Needs: OL WR TE DL LB DB S

9 - Buffalo Hammers
Picks: 9, 21, 33, 57
Needs: QB RB OL WR TE DL DB S

10 - Chicago Hogs
Picks: 10, 22, 34, 41 (NY), 46
Needs: RB OL WR TE DL LB DB

11- Washington Federals
Picks: 11, 23, 35, 47, 59
Needs: RB OL WR TE DL LB S

12 - Cincinnati Rivermen
Picks: 12, 24, 36, 48, 60
Needs: QB RB OL WR DL S



Founder of the EFL and the AFL
     Thread Starter
 

6/27/2024 2:14 pm  #197


Re: The American Football League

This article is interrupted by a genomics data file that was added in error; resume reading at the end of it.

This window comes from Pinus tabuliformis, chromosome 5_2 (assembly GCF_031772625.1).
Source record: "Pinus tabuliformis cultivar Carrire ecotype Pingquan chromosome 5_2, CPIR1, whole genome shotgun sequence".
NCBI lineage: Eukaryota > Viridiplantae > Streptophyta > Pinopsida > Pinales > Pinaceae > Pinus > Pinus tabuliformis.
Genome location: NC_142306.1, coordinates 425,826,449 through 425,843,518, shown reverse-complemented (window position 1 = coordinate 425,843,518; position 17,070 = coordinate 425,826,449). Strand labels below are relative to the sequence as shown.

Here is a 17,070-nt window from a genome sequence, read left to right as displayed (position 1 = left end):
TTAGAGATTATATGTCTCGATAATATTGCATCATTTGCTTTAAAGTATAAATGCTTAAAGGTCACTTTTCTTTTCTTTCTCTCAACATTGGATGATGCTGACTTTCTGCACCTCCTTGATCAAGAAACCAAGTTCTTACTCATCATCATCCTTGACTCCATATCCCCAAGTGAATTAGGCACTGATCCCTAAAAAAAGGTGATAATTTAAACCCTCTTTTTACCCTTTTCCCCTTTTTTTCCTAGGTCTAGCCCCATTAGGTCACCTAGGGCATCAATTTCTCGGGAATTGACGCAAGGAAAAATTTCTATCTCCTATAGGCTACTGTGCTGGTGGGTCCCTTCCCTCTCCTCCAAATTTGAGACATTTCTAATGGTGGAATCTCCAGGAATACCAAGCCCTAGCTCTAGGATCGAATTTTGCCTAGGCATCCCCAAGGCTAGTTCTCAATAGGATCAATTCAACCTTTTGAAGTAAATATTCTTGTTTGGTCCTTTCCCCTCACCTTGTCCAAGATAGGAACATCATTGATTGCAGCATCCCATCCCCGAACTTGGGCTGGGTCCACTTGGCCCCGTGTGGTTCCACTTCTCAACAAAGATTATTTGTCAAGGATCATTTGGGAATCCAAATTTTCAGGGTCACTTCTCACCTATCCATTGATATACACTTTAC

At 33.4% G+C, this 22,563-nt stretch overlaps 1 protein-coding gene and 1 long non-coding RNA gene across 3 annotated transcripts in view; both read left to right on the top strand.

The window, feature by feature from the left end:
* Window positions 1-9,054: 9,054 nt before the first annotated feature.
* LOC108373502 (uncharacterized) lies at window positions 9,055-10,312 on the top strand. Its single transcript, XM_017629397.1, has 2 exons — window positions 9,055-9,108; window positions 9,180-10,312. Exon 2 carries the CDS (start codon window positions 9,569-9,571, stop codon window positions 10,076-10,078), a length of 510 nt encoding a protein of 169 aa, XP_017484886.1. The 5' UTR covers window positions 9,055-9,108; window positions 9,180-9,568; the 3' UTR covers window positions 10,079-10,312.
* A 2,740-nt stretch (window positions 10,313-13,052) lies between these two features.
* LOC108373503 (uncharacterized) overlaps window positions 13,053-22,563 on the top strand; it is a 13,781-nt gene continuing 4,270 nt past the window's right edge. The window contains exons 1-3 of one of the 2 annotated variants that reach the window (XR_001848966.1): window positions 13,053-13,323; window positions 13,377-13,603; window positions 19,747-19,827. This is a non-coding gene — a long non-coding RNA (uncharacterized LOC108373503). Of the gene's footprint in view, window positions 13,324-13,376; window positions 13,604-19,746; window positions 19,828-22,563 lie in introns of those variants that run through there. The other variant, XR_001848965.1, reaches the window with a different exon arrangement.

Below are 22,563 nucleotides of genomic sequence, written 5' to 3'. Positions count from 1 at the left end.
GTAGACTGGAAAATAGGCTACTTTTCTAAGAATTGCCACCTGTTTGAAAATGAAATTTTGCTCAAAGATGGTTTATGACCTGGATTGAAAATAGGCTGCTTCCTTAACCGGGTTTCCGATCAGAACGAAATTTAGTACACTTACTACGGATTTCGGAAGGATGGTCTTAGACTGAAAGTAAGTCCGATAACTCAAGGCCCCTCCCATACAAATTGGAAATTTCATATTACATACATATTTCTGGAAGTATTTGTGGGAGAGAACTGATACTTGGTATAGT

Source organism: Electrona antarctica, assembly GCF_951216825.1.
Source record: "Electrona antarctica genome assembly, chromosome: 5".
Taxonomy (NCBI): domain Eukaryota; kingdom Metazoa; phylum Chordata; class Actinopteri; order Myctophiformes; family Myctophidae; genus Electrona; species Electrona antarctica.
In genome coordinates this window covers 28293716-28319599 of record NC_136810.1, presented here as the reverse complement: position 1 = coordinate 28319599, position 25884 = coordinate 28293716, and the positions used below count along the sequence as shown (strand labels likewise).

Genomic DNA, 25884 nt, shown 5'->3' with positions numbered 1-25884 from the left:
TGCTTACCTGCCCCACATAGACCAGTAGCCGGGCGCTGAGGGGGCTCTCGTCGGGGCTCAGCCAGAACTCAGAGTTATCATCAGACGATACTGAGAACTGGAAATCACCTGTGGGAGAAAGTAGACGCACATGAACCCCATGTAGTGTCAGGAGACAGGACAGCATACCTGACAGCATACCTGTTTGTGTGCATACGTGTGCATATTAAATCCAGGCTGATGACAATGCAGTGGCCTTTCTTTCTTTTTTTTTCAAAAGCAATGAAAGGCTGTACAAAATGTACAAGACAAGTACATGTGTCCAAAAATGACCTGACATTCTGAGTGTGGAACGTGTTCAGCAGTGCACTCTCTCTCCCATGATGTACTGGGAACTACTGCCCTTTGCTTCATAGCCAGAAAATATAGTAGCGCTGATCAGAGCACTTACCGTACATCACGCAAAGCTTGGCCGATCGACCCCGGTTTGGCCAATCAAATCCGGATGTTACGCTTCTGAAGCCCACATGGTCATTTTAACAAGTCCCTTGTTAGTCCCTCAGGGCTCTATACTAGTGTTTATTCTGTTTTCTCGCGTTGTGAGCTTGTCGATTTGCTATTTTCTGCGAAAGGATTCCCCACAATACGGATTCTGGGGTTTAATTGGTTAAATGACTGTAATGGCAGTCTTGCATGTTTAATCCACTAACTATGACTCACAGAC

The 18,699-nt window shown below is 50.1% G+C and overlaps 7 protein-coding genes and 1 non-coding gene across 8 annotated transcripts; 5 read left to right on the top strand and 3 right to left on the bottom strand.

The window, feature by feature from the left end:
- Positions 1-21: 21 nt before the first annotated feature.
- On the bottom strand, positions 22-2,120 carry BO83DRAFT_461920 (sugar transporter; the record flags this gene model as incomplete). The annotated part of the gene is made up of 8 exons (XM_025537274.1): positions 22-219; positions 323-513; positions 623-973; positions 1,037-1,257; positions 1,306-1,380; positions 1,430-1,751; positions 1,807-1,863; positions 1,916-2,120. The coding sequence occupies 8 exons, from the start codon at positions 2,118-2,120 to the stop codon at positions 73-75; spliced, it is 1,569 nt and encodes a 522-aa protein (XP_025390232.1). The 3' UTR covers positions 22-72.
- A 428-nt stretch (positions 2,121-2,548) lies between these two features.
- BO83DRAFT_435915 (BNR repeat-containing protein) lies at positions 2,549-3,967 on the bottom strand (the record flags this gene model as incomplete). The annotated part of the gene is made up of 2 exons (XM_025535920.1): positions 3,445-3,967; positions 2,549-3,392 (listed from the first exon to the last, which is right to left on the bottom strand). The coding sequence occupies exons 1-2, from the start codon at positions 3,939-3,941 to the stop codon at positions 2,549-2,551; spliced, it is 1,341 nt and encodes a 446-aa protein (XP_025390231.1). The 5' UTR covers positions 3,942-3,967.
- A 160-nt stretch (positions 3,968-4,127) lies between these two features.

Round 1
1 - Philadelphia - RB Mickey Greene - Pittsburgh State - DireBear
2 - St Louis - LB Isaac Bullock - Pennsylvania - QCS
3 - Pittsburgh (via DET) - QB Aksel Kahr - Pittsburgh State - Darknes
4 - Boston - OL Harvey Leonard - Los Angeles State - DireBear
5 - New York - DB Joe Bellisario - New Jersey - DireBear
6 - Cleveland - LB Matt Ross - Texas State - Kingsfan11
7 - Detroit (from PIT) - DL Rusty Shankles - Wisconsin State - Dan O’Mac
8 - Tri-Cities - DL Moe Greene - Monongalia State - QCS
9 - Buffalo - WR Julian Washington - UCleveland - Kingsfan11
10 - Chicago - TE Isaac Vella - Chicago Christian - Darknes
11 - Washington - S Bobby Loes - Staten Island - DireBear
12 - Cincinnati - WR Jimmy Woods - Rogers Clark - Dan O’Mac